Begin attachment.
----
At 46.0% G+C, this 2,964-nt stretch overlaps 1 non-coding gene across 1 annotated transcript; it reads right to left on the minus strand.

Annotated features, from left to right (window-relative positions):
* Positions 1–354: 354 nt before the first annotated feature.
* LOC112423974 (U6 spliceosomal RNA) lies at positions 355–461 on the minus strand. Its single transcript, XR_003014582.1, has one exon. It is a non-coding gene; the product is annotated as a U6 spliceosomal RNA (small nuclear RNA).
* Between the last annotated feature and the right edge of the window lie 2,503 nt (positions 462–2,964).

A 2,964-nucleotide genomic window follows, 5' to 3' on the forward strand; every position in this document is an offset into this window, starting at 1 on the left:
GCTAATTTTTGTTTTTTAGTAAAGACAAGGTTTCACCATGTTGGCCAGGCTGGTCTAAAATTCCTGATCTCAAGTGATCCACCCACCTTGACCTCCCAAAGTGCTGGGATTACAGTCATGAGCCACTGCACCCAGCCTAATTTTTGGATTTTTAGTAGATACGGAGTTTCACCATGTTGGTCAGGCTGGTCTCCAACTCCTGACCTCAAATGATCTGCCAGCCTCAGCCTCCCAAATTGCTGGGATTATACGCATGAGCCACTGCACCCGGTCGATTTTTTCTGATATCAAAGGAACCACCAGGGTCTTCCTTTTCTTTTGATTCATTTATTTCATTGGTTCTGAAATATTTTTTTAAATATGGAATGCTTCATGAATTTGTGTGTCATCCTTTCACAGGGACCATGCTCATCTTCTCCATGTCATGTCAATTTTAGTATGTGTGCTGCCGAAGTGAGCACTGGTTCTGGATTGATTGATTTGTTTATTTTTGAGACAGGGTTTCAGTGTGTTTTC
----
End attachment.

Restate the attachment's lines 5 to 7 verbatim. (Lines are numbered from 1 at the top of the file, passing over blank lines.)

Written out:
* Between the last annotated feature and the right edge of the window lie 2,503 nt (positions 462–2,964).

A 2,964-nucleotide genomic window follows, 5' to 3' on the forward strand; every position in this document is an offset into this window, starting at 1 on the left:
GCTAATTTTTGTTTTTTAGTAAAGACAAGGTTTCACCATGTTGGCCAGGCTGGTCTAAAATTCCTGATCTCAAGTGATCCACCCACCTTGACCTCCCAAAGTGCTGGGATTACAGTCATGAGCCACTGCACCCAGCCTAATTTTTGGATTTTTAGTAGATACGGAGTTTCACCATGTTGGTCAGGCTGGTCTCCAACTCCTGACCTCAAATGATCTGCCAGCCTCAGCCTCCCAAATTGCTGGGATTATACGCATGAGCCACTGCACCCGGTCGATTTTTTCTGATATCAAAGGAACCACCAGGGTCTTCCTTTTCTTTTGATTCATTTATTTCATTGGTTCTGAAATATTTTTTTAAATATGGAATGCTTCATGAATTTGTGTGTCATCCTTTCACAGGGACCATGCTCATCTTCTCCATGTCATGTCAATTTTAGTATGTGTGCTGCCGAAGTGAGCACTGGTTCTGGATTGATTGATTTGTTTATTTTTGAGACAGGGTTTCAGTGTGTTTTC